Eritrea had a hostile relationship with Sudan during the 1990s. It supported the Sudan People’s Liberation Movement, much to the anger of President Al Bashir who was locked in a bitter war with the people of now-independent South Sudan. Today tensions have eased considerably, and President Afwerki has much friendly relations with Sudan to the detriment of then tens of thousands of Eritrean refugees in Sudan.
A former Eritrean ministry of education official, who is a refugee now based in the UK and who does not want to be named because of safety fears, believes there’s no freedom of expression for Eritreans in Ethopian camps, such as Shimelba.
The official says in 2013 a group of Eritrean refugees came together at a camp to express their views on the boat sinking near Lampedusa and they were abused by the Ethiopian authorities who then fired at them with live bullets.
Seyoum believes that the movement of Eritreans in camps in Ethiopia is restricted. “The Ethiopian government does not allow them to leave the camps without permission,” she says. Even for those who get permission to leave very few end up in Ethiopia, instead through corrupt mechanisms are trafficked to Sudan. According to Human Rights Watch, hundreds of Eritreans have been enslaved in torture camps in Sudan and Egypt over the past 10 years, many enduring violence and rape at their hands of their traffickers in collusion with state authorities.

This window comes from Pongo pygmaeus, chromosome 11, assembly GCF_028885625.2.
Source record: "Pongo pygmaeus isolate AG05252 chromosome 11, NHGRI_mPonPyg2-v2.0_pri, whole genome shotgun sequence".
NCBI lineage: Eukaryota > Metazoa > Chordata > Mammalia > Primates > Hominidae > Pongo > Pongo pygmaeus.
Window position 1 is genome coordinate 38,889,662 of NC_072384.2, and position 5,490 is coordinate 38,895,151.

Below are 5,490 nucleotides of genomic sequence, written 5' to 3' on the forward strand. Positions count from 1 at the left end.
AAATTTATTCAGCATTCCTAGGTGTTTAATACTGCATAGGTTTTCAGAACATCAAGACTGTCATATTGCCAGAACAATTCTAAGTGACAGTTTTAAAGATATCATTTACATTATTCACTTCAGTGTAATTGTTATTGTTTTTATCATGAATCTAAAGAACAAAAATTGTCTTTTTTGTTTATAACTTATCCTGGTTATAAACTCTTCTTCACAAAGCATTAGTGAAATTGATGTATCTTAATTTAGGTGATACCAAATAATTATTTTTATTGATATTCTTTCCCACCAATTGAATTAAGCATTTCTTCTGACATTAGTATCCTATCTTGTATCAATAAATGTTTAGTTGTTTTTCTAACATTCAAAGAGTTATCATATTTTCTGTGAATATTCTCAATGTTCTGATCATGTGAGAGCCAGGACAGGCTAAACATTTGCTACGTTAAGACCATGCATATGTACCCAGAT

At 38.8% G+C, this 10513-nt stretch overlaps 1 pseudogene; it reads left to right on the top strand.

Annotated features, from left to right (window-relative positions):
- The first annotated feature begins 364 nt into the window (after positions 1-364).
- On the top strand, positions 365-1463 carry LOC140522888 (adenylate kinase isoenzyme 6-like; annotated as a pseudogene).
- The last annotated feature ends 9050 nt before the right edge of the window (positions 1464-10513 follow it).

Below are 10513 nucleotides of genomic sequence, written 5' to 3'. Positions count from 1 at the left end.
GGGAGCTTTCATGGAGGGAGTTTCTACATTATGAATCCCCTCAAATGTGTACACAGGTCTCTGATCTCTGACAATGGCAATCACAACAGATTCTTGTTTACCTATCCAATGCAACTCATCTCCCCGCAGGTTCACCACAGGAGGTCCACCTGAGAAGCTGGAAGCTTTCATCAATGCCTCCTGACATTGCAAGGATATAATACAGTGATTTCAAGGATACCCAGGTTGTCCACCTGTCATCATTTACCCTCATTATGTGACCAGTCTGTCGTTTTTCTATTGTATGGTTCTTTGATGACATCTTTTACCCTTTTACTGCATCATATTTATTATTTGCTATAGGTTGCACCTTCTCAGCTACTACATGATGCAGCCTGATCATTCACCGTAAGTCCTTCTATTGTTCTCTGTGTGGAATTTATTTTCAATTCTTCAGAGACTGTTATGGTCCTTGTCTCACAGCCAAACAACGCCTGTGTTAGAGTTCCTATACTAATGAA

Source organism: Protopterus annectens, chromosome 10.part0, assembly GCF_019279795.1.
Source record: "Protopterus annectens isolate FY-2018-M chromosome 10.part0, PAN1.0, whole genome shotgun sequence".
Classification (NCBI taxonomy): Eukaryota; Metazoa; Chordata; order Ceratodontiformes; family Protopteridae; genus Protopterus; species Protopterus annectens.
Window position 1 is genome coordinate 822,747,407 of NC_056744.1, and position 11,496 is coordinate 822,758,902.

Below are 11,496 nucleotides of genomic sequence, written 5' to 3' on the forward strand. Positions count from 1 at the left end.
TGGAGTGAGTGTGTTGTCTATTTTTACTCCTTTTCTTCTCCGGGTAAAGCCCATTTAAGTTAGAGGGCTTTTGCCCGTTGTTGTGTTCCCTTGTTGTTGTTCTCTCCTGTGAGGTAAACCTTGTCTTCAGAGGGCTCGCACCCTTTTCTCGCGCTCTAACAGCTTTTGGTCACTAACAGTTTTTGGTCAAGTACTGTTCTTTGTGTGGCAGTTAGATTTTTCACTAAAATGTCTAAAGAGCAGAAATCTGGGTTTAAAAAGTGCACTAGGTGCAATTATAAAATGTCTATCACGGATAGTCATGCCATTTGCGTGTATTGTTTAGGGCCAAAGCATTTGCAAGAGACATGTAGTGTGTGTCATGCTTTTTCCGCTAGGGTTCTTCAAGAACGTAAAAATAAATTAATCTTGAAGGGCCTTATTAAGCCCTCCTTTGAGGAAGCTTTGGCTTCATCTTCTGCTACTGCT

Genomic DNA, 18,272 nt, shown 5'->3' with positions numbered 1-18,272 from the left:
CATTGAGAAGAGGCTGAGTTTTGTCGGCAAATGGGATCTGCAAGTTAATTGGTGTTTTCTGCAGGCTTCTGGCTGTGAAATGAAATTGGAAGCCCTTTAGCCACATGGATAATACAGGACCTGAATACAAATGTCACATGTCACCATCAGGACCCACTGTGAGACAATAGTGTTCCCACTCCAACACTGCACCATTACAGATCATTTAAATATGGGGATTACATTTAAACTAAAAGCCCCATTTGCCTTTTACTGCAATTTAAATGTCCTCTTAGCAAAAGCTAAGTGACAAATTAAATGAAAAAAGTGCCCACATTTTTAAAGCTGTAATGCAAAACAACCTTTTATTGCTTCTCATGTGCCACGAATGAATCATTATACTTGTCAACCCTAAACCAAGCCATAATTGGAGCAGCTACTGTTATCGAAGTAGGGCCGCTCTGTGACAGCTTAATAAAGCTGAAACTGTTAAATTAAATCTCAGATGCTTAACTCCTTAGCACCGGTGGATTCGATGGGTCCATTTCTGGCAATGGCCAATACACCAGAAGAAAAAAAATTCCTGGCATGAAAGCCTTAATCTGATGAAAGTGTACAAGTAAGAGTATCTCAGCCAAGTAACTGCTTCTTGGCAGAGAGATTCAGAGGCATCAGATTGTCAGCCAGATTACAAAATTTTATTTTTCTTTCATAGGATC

Even when Eritreans make it to the West, they are still afraid to speak publicly and many are fearful for their families back home. Now based in London, Debesai is a TV presenter at Sports News Africa. As an exile who has taken a stance against the regime of President Afewerki, he has faced harassment and threats. He is harassed over social media, on Twitter and Facebook. Over coffee, he shows me a tweet he’s just received from Tesfa News, a so-called “independent online magazine”, in which they accuse him of being a “backstabber” against the government and people of Eritrea. Others face similar threats, including the former education ministry official.
For this piece, a number of Eritreans said they did not want to be interviewed because they were afraid of the consequences. But Debesai said: “It takes time to overcome the past, so that even for those in exile in the West the imprisonment continues.” He adds: “These refugees come out of a physical prison and go into psychological imprisonment.”
© Ismail Einashe and Index on Censorship
Ismail Einashe is a journalist and a researcher, based in London. He tweets@IsmailEinashe
Join us on 25 October at the Cambridge Festival of Ideas 2015 for Question Everything an unconventional, unwieldy and disruptive day of talks, art and ideas featuring a broad range of speakers drawn from popular culture, the arts and academia. Moderated by Index on Censorship CEO Jodie Ginsberg.
This article is part of the spring 2014 issue of Index on Censorship magazine. Click here to subscribe to the magazine.